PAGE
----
The timescale is dictated by the nature of the industry: cotton trades typically happen in July, and this will be a real trade, conducted alongside trades done using traditional processes.

Shipment occurs after the harvest, between November and January. Finally, the retailer will have visibility back over the supply chain by February, at which point they will have received a cargo of cotton, tracked from the farm, along the blockchain.

According to Paul Sam, who leads Deloitte’s fintech practice in China, a blockchain project reaches critical mass when two to three players in an ecosystem move first. “It’s like a snowball effect,” he tells GTR.

For the “cotton blockchain”, critical mass is something it already has. The Seam is partly owned by Cargill, Olam and Louis Dreyfus, three commodity trading giants. The initiative already involves the biggest cotton exporters in the world. The Seam is also talking with banks such as BNP Paribas and HSBC about getting involved. If the pilots go well, Pryor says, the support is already there to  roll it out on a fully operational basis.

 

Avocados

“Agri companies have an existential need,” says Collin Thompson at Intrepid Ventures. “There’s a compliance issue. If a bank launders money for Pablo Escobar, they pay a US$1bn fine and that’s it. But if you have a problem in the supply chain, in the food area, the government will shut you down!”

This “existential need” means food companies cannot afford to get it wrong when it comes to sourcing their goods. According to Rebecca Liao at Skuchain, blockchain can be applied to pretty much every product in the agri food space to ensure quality control. Skuchain has been working with companies looking to improve their traceability across the board, from dairy to fruit. In one case, Skuchain was approached by a commercial bank that finances commodity trading.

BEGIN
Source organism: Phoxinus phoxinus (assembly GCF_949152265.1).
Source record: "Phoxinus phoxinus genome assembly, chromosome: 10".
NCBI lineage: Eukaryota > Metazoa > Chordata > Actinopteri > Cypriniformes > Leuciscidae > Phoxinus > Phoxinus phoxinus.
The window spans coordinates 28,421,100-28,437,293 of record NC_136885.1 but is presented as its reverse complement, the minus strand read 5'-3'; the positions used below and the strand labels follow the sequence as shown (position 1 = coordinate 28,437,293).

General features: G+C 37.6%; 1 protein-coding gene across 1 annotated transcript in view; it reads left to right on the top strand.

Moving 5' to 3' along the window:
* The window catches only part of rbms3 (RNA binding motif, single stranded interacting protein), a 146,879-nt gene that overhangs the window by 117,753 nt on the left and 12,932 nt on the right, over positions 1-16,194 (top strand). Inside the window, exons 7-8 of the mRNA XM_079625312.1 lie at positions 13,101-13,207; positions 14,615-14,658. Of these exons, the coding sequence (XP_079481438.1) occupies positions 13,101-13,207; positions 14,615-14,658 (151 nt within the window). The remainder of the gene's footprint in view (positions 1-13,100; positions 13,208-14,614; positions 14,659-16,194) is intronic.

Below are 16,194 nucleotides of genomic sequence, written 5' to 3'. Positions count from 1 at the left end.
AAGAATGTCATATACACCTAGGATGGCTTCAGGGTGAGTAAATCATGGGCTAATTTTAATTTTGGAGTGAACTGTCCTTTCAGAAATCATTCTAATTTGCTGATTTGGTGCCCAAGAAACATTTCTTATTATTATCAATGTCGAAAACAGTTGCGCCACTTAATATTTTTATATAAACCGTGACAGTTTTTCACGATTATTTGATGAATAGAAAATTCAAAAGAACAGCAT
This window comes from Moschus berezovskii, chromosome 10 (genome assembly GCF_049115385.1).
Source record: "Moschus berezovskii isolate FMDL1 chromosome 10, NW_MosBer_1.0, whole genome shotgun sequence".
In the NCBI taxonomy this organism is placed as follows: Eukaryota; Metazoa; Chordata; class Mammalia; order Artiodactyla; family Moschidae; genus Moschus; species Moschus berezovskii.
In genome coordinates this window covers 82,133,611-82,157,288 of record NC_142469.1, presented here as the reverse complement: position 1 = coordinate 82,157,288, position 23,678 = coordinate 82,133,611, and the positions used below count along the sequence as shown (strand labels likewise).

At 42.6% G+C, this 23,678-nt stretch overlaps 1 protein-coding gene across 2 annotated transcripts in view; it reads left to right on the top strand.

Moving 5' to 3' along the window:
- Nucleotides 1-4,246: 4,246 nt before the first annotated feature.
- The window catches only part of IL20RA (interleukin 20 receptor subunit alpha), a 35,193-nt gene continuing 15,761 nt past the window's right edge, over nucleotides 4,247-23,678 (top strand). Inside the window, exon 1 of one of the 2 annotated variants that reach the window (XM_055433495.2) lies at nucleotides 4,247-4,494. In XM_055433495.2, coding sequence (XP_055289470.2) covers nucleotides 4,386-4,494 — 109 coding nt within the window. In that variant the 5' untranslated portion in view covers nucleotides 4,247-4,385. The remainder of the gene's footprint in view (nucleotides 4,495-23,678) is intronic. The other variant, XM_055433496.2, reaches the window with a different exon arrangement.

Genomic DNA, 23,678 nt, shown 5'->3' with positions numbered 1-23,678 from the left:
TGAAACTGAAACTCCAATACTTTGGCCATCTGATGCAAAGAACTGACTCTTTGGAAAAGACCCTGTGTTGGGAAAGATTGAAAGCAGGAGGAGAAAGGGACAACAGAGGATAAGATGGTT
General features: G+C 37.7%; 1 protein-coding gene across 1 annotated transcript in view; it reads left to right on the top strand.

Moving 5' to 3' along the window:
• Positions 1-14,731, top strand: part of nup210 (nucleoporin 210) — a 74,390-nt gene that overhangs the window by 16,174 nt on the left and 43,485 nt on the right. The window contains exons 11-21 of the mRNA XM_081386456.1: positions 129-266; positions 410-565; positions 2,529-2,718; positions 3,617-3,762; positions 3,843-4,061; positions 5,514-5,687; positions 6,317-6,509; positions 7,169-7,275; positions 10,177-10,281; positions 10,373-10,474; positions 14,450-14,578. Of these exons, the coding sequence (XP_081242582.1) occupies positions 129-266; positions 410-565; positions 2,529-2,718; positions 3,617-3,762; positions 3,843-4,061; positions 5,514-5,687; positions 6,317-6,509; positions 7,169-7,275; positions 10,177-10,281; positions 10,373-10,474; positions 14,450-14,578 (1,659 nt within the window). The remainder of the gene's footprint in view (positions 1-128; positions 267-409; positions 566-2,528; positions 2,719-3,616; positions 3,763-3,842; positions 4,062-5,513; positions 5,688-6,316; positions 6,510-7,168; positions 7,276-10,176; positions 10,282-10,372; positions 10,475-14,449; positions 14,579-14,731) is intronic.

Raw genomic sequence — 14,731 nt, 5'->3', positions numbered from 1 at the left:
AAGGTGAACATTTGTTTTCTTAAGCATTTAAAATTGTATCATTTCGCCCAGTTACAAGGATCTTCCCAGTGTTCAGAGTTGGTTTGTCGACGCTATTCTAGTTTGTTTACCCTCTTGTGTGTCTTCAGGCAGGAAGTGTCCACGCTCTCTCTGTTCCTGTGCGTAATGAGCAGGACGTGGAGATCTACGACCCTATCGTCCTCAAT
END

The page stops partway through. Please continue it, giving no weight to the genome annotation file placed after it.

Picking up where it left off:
“Their problem is that their internal policy says you can only offer [the set] commodities price for this good. Take avocados for example,” she explains.

The bank is only able to offer the quoted commodities price for standard avocados, but what happens when the farmer says his avocados are organically grown, or they’re non-GMO. The bank has no way of verifying the provenance of these avocados. What, for example, happens if they got mixed up with a batch of non-organic avocados?

“They need some sort of track and trace technology that will allow them to offer a higher price for premium avocados and stop losing out on deals,” Liao says – and so Skuchain built them a solution that bolts onto their existing Enterprise Resource Planning (ERP) or Electronic Data Interchange (EDI) systems.